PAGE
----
by THERIZ LIZEL R. SILVANO
THE PREVIOUS years of isolation may have brought Filipinos time to ponder new realizations and meaning in their lives. In those years, the presence of anxiety and fear were felt in different situations.
Their despondency may be caused by pandemic adversaries: sickness, death of a loved one, political chaos, financial distress, or mental illness. However, human beings also have the capacity to overcome these challenges.
This was visualized by Jayson Cortez in his art exhibit titled ‘Revisioning The Breakout After Despondency.’ Cortez, whose collection centers on victory and growth amid struggles, shared how he became optimistic despite his own familial challenges.
“I think it’s so important to be optimistic during these times. That’s the baby step to move on from difficult situations. While I’m doing my pieces for this show, [my family and I] also prioritized our father’s retirement depression,” he told The Flame.
The art industry also adapted to the pandemic by having new stages in artists’ expression, Cortez said.
Wisdom illustrates a Renaissance sculpture that can be likened to a person living a solitary life who clings to the past. It holds some ancient things, half-perished flowers and books—and to its memories, seen in an abstruse image of a screaming woman.
It also suggests a willingness to change as it shows its transformation with sprouting flowers and an arm that is yet to grow.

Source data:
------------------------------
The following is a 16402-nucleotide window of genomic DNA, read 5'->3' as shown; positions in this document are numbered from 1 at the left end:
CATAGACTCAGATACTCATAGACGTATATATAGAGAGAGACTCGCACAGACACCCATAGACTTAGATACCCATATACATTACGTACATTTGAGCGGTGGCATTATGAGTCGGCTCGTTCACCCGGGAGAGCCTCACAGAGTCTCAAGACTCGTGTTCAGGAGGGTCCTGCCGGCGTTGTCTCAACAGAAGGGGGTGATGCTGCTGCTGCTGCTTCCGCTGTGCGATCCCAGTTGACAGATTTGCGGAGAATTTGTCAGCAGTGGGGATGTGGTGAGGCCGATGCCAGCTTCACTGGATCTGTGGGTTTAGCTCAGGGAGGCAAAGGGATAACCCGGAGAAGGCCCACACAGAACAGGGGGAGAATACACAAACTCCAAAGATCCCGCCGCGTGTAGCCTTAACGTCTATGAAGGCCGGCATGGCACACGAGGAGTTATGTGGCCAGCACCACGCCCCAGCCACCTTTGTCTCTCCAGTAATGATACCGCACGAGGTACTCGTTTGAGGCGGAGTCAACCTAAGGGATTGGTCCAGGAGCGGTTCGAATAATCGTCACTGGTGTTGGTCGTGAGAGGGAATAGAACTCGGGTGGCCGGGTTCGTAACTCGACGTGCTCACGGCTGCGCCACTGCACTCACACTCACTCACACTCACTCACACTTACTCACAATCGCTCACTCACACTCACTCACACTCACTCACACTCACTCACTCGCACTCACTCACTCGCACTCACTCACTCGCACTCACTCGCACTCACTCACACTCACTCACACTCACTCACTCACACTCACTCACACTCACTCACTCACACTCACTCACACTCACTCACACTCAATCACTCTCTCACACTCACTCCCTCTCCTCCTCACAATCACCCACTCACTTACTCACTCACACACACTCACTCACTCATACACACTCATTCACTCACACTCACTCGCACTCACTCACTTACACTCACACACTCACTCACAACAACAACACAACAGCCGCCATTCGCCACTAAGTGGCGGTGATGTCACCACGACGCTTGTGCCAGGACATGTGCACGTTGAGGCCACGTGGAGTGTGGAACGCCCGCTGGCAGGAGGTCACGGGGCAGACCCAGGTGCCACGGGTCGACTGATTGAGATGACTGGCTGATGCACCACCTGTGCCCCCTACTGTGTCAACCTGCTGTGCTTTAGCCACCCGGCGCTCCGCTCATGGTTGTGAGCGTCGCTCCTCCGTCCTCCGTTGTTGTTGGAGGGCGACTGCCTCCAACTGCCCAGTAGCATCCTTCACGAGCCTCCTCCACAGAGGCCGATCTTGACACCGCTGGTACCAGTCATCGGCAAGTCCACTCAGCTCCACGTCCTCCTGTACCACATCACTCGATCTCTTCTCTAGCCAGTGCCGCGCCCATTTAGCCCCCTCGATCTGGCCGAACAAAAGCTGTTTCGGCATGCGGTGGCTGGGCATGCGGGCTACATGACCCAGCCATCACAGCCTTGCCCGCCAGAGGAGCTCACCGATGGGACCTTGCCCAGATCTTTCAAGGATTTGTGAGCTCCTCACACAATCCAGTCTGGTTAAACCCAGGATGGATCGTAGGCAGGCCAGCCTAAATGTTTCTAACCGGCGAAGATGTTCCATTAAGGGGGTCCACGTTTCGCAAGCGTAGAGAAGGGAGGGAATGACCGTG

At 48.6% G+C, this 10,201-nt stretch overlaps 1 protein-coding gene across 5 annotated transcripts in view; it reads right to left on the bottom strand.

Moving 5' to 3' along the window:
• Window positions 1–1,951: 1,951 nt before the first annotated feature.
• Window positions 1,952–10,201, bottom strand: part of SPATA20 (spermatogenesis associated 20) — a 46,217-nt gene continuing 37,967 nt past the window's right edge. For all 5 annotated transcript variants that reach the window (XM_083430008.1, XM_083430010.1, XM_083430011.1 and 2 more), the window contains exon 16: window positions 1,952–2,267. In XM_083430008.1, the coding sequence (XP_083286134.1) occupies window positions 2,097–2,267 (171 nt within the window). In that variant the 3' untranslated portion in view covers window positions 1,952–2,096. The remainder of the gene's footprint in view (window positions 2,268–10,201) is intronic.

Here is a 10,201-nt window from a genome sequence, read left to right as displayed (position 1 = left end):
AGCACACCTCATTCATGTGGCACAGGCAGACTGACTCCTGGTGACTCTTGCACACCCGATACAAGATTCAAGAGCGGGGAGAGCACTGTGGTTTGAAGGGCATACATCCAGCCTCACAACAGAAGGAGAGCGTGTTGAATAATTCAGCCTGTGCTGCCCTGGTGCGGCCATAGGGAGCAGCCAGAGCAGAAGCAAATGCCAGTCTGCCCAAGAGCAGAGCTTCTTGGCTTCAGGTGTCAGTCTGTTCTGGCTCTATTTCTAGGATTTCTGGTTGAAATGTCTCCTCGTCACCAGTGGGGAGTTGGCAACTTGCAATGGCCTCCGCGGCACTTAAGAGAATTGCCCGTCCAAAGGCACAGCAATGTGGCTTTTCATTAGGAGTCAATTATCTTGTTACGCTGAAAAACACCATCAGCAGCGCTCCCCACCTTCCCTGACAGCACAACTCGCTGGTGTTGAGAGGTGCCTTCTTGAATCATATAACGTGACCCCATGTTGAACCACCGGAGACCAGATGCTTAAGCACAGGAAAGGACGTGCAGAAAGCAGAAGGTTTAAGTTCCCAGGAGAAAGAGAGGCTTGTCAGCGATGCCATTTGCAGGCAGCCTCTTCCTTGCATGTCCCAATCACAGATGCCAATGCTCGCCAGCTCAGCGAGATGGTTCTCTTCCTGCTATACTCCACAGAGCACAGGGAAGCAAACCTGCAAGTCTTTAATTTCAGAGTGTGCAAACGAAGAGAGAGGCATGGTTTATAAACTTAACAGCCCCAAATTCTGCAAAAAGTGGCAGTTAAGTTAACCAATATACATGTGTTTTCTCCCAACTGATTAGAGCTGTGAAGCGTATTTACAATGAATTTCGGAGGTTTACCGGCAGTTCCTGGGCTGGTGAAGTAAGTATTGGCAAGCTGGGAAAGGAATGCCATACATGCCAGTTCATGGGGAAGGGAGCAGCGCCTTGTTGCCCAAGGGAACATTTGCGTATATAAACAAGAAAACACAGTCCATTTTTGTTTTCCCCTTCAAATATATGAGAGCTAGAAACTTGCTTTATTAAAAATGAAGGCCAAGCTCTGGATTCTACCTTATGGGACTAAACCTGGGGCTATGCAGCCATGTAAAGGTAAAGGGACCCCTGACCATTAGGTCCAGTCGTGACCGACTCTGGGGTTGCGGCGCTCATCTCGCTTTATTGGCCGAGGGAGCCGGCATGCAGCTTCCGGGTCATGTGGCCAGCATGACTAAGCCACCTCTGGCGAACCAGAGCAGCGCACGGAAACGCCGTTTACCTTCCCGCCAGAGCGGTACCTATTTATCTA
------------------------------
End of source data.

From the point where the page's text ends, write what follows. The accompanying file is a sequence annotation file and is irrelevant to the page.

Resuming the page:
Wisdom represents a person’s transformation after a long period of isolation, a reminder that people can learn, change and grow, while holding on to the old routines of pre-pandemic life. Moreover, the usage of a Renaissance subject indicates that growth is constant for everyone regardless of age.
Keep Calm and Flourish
The ever-changing world motivates people to work to achieve success, but it may also cause distress and mental exhaustion. It is natural for people to feel tense while at ease, similar to the subject’s body language in Cortez’s Keep Calm and Flourish.
An observant viewer may notice the hint of agitation in the subject’s posture despite sitting pleasantly on a princely chair. It may convey that when people attempt to unwind, they may still feel anxious.
However, as the painting suggests, there could also be strength in calmness. A brief moment of reflection, relaxation, a prayer, or a quick social media browse may help one to relax. It also conveys that patience and concentration bring great triumph.
Deeper Than You Think
Deeper Than You Think centers on a subject with an assemblage of flowers, a bird set to fly, and an identical version of French artist Auguste Rodin’s The Thinker. The apathetic look on the subject’s face could imply the desolate experiences and grief brought by unpleasant circumstances.
However, an image of a dove in flight is formed in the middle of the portrait, with apparent flowers in full bloom. This may reveal the peace and gentleness found in reflection and meditation, and a sign of hope in everyone regardless of what is felt at the moment.
Perhaps the exhibit awakens people’s hope that all will be well even with the disheartening effects of the pandemic.
The following works of Cortez are left for readers to ponder:
The exhibit was shown onsite and in Art Cube Gallery’s digital catalog from Dec. 14, 2021 to Jan. 8, 2022. F